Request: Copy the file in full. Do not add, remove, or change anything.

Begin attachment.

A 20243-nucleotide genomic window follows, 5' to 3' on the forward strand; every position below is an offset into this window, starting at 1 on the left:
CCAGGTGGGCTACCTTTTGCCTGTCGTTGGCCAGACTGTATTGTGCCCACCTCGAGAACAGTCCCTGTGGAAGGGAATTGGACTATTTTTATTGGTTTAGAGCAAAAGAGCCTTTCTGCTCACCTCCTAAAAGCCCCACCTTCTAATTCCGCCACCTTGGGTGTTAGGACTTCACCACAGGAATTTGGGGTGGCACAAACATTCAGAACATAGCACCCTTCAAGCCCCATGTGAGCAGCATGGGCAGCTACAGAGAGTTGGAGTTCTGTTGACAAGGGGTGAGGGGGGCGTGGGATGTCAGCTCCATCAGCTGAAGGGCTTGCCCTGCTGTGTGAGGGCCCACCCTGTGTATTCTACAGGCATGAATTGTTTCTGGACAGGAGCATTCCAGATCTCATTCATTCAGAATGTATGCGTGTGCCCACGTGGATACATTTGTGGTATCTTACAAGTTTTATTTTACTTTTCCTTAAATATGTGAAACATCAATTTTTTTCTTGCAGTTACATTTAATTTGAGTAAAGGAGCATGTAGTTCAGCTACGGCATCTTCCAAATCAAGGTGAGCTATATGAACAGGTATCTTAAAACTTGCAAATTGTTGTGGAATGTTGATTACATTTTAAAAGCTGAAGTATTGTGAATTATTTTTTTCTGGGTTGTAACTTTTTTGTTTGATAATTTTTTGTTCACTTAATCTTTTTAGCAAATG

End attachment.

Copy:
A 20243-nucleotide genomic window follows, 5' to 3' on the forward strand; every position below is an offset into this window, starting at 1 on the left:
CCAGGTGGGCTACCTTTTGCCTGTCGTTGGCCAGACTGTATTGTGCCCACCTCGAGAACAGTCCCTGTGGAAGGGAATTGGACTATTTTTATTGGTTTAGAGCAAAAGAGCCTTTCTGCTCACCTCCTAAAAGCCCCACCTTCTAATTCCGCCACCTTGGGTGTTAGGACTTCACCACAGGAATTTGGGGTGGCACAAACATTCAGAACATAGCACCCTTCAAGCCCCATGTGAGCAGCATGGGCAGCTACAGAGAGTTGGAGTTCTGTTGACAAGGGGTGAGGGGGGCGTGGGATGTCAGCTCCATCAGCTGAAGGGCTTGCCCTGCTGTGTGAGGGCCCACCCTGTGTATTCTACAGGCATGAATTGTTTCTGGACAGGAGCATTCCAGATCTCATTCATTCAGAATGTATGCGTGTGCCCACGTGGATACATTTGTGGTATCTTACAAGTTTTATTTTACTTTTCCTTAAATATGTGAAACATCAATTTTTTTCTTGCAGTTACATTTAATTTGAGTAAAGGAGCATGTAGTTCAGCTACGGCATCTTCCAAATCAAGGTGAGCTATATGAACAGGTATCTTAAAACTTGCAAATTGTTGTGGAATGTTGATTACATTTTAAAAGCTGAAGTATTGTGAATTATTTTTTTCTGGGTTGTAACTTTTTTGTTTGATAATTTTTTGTTCACTTAATCTTTTTAGCAAATG